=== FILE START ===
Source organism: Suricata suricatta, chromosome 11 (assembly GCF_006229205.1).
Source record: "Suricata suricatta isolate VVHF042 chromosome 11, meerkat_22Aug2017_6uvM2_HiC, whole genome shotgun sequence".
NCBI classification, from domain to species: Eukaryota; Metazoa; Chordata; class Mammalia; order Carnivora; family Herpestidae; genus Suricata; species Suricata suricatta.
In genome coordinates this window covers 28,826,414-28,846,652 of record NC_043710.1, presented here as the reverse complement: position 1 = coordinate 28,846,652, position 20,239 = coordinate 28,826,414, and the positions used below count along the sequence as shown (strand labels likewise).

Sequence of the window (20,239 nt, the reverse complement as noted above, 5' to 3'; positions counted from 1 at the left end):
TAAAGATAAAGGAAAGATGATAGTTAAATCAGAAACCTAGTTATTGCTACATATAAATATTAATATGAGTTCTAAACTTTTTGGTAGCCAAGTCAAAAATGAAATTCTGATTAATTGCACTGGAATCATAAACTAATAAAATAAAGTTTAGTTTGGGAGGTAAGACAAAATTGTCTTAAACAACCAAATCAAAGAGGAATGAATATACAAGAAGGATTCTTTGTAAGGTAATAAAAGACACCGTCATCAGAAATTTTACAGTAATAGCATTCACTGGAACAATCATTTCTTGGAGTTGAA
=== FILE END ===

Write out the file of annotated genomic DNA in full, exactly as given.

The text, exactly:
Source organism: Suricata suricatta, chromosome 11 (assembly GCF_006229205.1).
Source record: "Suricata suricatta isolate VVHF042 chromosome 11, meerkat_22Aug2017_6uvM2_HiC, whole genome shotgun sequence".
NCBI classification, from domain to species: Eukaryota; Metazoa; Chordata; class Mammalia; order Carnivora; family Herpestidae; genus Suricata; species Suricata suricatta.
In genome coordinates this window covers 28,826,414-28,846,652 of record NC_043710.1, presented here as the reverse complement: position 1 = coordinate 28,846,652, position 20,239 = coordinate 28,826,414, and the positions used below count along the sequence as shown (strand labels likewise).

Sequence of the window (20,239 nt, the reverse complement as noted above, 5' to 3'; positions counted from 1 at the left end):
TAAAGATAAAGGAAAGATGATAGTTAAATCAGAAACCTAGTTATTGCTACATATAAATATTAATATGAGTTCTAAACTTTTTGGTAGCCAAGTCAAAAATGAAATTCTGATTAATTGCACTGGAATCATAAACTAATAAAATAAAGTTTAGTTTGGGAGGTAAGACAAAATTGTCTTAAACAACCAAATCAAAGAGGAATGAATATACAAGAAGGATTCTTTGTAAGGTAATAAAAGACACCGTCATCAGAAATTTTACAGTAATAGCATTCACTGGAACAATCATTTCTTGGAGTTGAA